So it is that I’ve been looking for the best type of HEMA shoe for myself for quite a while. (An editorial interruption at this point: shoes that are best for me, not necessarily best for anyone else.) I want a shoe that does not hide what my feet are doing, shoes that let me feel whether my ankle is rolling in or out, how my foot moves as I step, which way my toes are pointing. On the other hand, I don’t want a shoe that has the risk of sliding on the sorts of polished floors we often train on. I owe it to my training partner not to skid forward in a lunge or strike and accidentally take out their remaining teeth.

Modern trainers are frankly rubbish for fencing in. Unless you go for a very (very) expensive trainer, modern trainers are designed to encase and protect the foot (and often ankle) so that the wearer does not have to think about what their feet are doing in order to prevent injury. Perversely, for HEMA purposes, the amount of grip that modern trainers give on the floor can be quite dangerous, as they can “grab” at the floor when you need them to be able to turn your foot in order to stop your kneecap falling off. The big sports shoes companies realised back in the 90’s that this was a problem, when they saw the rate of knee injuries in professional basketball players start to rise alarmingly. These days pro players wear shoes with an Adidas or Nike logo on them, but they are to consumer trainers what a Lamborghini is to a roller skate, and equally inaccessible to the average consumer.

The historical context comes into this. Prior to around the end of the 15th century, fencers were wearing turn shoes, or turn shoes with an extra sole added. These were necessarily made of leather thin and soft enough to turn the right side out during fabrication, and were intended to fit like a glove for the foot. Somewhere in the early part of the 16th century cordwainers switched to making shoes on a last, which allowed the transition to a stiffer sole (and later a built up heel). Still, all the fencers in any treatise you read prior to the 20th century are wearing shoes that have a leather sole, which have the gripping capability on polished wood floors of an ice-cube skittering over an oiled frying pan. It’s also worth noting that shoes for most of the medieval and renaissance period had no heel, or virtually no heel, which makes a very big difference in the way you walk or fence.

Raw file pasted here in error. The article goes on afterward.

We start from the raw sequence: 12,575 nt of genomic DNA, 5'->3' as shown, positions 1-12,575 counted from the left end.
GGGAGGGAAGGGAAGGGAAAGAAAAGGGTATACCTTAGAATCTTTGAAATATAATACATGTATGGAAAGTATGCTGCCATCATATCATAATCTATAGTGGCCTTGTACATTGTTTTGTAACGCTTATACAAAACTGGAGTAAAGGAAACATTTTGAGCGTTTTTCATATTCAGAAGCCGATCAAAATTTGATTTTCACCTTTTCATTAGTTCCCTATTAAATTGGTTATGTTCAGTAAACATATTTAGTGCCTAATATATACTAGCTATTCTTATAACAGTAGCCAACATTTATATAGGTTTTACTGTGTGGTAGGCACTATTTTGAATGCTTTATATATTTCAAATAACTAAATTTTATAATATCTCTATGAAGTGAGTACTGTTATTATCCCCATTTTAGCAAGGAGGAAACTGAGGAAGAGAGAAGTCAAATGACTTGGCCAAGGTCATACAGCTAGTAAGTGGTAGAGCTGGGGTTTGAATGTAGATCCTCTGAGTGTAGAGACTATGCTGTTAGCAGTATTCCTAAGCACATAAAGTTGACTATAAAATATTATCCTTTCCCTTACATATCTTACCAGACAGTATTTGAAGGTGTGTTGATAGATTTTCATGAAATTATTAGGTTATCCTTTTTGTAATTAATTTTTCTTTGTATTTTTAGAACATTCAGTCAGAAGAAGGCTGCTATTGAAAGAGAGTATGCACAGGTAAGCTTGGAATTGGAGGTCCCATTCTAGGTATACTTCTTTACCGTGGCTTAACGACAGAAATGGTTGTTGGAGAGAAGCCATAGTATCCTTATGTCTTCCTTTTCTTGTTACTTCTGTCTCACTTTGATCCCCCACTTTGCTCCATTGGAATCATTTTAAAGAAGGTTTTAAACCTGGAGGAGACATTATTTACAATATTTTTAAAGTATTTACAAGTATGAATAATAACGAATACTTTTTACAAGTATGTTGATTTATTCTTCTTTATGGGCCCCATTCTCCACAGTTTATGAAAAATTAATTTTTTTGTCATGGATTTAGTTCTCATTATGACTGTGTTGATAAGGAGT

The Museum of London “Shoes and Pattens” book has an interesting discussion on this by the way – analysis of the (many) shoe soles plucked out of the Thames for the 14th and 15th centuries show a very different wear pattern on the bottom than modern shoes. When you need to be concerned what is going to jab through the sole if you walk carelessly or heavily, or cannot trust that the heel is going to shoot out from underneath you, you don’t walk by throwing the foot forward and slamming the heel down before rolling straight onto the toe. Instead medieval folk, like barefoot runners, tend to put the side of their foot down and cautiously roll forward onto the ball of the foot, really feeling the ground underfoot before committing their weight. And isn’t that what we need to do when fencing? Surely there’s an advantage to knowing and controlling exactly what your foot is doing when stepping? Maybe, just maybe, there’s a reason why many past masters emphasised that?

I’ve tried many different types of shoes for fencing. Modern trainers, school shoes, court shoes. I’ve not tried fancy bare-foot trainers yet, nor specialist fencing shoes, although I suspect they are closer to medieval shoes in their feel. One thing I’ve learned is that I don’t have the ready cash to spend on a high-end pair of specialist fencing shoes or bare-foot trainers in the hope that they might be good for me. Instead, I’ve taken the Sam Vimes approach.

When I was a student, I lived constantly in cheap and nasty Dunlop Volleys. Yes, Volleys are now kind of expensive and a fashion item, but way back then they were the cheap shoes for amateur tennis players. They were canvas, with a flat fairly thin rubber sole, and provided zero support for your foot or ankle. Also, if you wore them every day for months at a time in a subtropical climate, they took on a smell that makes your eyes water. When I lived at college, I would leave them outside my door in the fire hose cabinet, with a bio-hazard sign on the outside. Toward the end I switched to super cheap and nasty “kung fu” slippers. You know the type – cost £3, black canvas, hard plastic sole, fall apart kind of quickly. They didn’t last as long as the Volleys, but they were cheaper and stank less. Eventually of course I grew up and had to go to work, and went back to wearing “proper shoes”.